Just when the University of Utah was beginning to get healthy after a rash of early-season injuries, a frustrating 83-75 loss Saturday afternoon at Missouri featured the next problem facing these Utes.
Head coach Craig Smith confirmed postgame what The Salt Lake Tribune reported earlier Saturday, that 7-foot sophomore center Branden Carlson has been placed in the athletic department’s health-and-safety protocol. Carlson did not travel to Columbia, while multiple sources told the Tribune that Utah’s leading scorer (13.7 PPG) and rebounder (6.0 RPG) would likely miss Tuesday’s game vs. Fresno State.
Utah (7-4) is targeting Dec. 30 at Oregon State for Carlson’s return. The Utes play at Oregon on Jan. 1.
“It’s tough, he’s a big-time player, and we’ve all seen his productivity this year,” Smith said. “Certainly, he’s a pressure-reliever, you can play him at multiple spots. He’s anchored us for the most part, but hey, that’s how it goes.
“He’s a great player, he’s playing at a high level, and when you lose a guy like that, there are certainly things you have to overcome, but you have to overcome them.”
Smith noting that his team has to overcome things and actually doing that are two very different things. Frankly, given the situation across Utah’s frontline right now, actually overcoming the loss of Carlson was going to be tough given how much he does on both ends of the floor.
Utah is already without Dusan Mahorcic until January with a right leg injury, Lahat Thioune has not been able to stay on the floor for extended periods of time. That was again the case on Saturday. Meanwhile, Riley Battin was hampered by foul trouble throughout before fouling out with 3:31 to go in a 1-point game.
With all of this working against the Utes, Smith at times went small with Battin, or even super-small without Battin on the floor. The super-small lineup, which varied personnel with Both Gach, Marco Anthony, and David Jenkins Jr. anchoring it, looked for a good while in the second half like it was going to help Utah escape with a Power Five road win, but the defensive end of the floor is where Carlson was missed the most.
A lane-clogger and a legitimate, shot-blocking presence at the rim, Utah had no answer for bruising Tigers forward Kobe Brown, who had 27 on 8-for-11 shooting and 11-for-13 from the foul line as Mizzou finished with 38 points in the paint.
As Brown continued to be a problem as the second half wore on, it was clear Utah could not deal with him straight up, so Smith went to a 1-3-1 zone, which at times was effective, but other times felt a little discombobulated.
With 32 seconds left and Utah trailing by two, Jarron Coleman’s deep 3-pointer from straightaway against the 1-3-1 zone, with Rollie Worster getting a late hand up to contest, went down to push the Tigers (6-5) to a 78-73 lead, icing a somewhat unlikely win after the Utes held tenuous control for much of the afternoon.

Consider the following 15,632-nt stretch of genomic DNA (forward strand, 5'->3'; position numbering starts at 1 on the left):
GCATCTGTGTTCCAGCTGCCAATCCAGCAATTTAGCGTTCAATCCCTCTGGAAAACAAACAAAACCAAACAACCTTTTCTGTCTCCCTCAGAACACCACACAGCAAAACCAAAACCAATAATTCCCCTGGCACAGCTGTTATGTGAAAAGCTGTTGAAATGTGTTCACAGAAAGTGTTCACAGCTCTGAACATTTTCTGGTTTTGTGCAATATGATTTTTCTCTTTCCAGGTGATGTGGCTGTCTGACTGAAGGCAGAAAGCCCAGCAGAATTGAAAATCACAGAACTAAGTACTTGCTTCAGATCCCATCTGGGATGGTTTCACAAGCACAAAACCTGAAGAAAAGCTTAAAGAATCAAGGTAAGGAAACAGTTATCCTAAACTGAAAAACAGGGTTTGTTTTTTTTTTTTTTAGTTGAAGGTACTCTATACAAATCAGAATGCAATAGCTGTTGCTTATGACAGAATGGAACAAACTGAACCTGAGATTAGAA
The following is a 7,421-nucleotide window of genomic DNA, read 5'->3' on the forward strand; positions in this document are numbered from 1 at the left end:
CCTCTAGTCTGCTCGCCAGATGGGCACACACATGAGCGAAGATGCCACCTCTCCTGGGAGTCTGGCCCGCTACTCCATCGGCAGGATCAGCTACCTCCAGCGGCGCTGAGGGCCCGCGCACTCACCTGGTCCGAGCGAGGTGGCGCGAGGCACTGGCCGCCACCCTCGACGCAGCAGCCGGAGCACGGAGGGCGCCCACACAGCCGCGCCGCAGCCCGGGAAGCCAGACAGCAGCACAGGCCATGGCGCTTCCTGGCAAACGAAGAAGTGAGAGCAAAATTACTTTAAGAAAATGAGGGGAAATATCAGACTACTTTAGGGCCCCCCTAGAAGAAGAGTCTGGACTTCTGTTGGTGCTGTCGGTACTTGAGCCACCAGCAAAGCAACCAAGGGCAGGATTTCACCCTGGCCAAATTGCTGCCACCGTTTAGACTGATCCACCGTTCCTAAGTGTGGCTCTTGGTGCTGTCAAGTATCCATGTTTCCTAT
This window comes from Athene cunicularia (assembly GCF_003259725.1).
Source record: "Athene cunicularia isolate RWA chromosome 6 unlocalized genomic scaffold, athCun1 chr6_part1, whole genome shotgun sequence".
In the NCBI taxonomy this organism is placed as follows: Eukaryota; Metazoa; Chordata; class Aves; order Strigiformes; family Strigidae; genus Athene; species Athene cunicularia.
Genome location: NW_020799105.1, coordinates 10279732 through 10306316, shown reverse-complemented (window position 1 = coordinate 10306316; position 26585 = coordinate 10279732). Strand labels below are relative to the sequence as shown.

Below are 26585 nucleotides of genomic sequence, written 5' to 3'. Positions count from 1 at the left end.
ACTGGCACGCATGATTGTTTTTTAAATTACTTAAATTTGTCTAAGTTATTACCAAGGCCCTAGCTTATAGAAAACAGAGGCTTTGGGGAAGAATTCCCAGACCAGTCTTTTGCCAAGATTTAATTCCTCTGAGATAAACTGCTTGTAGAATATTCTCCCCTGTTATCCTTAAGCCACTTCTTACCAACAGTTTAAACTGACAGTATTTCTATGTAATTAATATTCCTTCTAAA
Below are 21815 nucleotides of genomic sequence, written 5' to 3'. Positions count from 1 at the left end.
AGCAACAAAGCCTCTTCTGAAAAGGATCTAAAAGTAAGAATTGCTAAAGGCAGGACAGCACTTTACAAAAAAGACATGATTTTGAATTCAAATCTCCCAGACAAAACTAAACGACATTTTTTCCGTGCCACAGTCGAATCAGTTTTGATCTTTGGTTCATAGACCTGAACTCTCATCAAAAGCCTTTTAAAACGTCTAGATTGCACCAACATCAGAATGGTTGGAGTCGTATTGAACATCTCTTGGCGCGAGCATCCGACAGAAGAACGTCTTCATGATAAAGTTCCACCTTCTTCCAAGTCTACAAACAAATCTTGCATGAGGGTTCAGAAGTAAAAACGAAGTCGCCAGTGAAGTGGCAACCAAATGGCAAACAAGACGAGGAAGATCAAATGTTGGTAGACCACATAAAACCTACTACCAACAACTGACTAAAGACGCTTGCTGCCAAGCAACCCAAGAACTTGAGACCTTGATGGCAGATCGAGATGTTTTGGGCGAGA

Making the loss all the more frustrating, Missouri shot just 4-for-21 from 3-point range for the game, capped by that Coleman triple.
“We like that 1-3-1 zone, it throws teams off, you can maybe shake off some of the corner 3s, and maybe force them to shoot some long 3s they’re uncomfortable taking,” David Jenkins Jr. said after busting out a mini-slump with 18 points on 6-for-10 shooting, including 4-for-7 from 3-point range. “That’s something we can do better, we just have to work at it.”
Added Smith: “We usually do put some time into it. Tonight was a little bit different in that we played it with five guards on the floor. It was kind of like, ‘OK, Marco, you go here, Rollie, you go here.’ You do what you have to do to give yourselves a chance. You have to try to get them off the attack, slowed down, and less aggressive.”
Carlson’s absence on Saturday was profound, but this specific problem could be deemed short-term if the former Bingham High School star is indeed back when Pac-12-play restarts.
Bigger picture, there is a real question as to how what is happening in college basketball right now will impact these Utes.
Carlson’s absence comes as the landscape is being increasingly affected by COVID-19 and the Omicron variant. As of Saturday morning at 8 a.m., no fewer than 20 Division I programs were either in a COVID pause or had canceled games. Among those canceled games were high-profile, neutral-court matchups on Saturday afternoon between UCLA and North Carolina and Ohio State and Kentucky in Las Vegas, and Seton Hall and Iona at Madison Square Garden. The Tar Heels and Wildcats instead played each other Saturday afternoon in Vegas.
Every member of the Utah program — players, coaches, and support staff — is fully vaccinated. Smith told The Tribune earlier this week that booster shots are being arranged within the next week for any member of the program that wants to take advantage.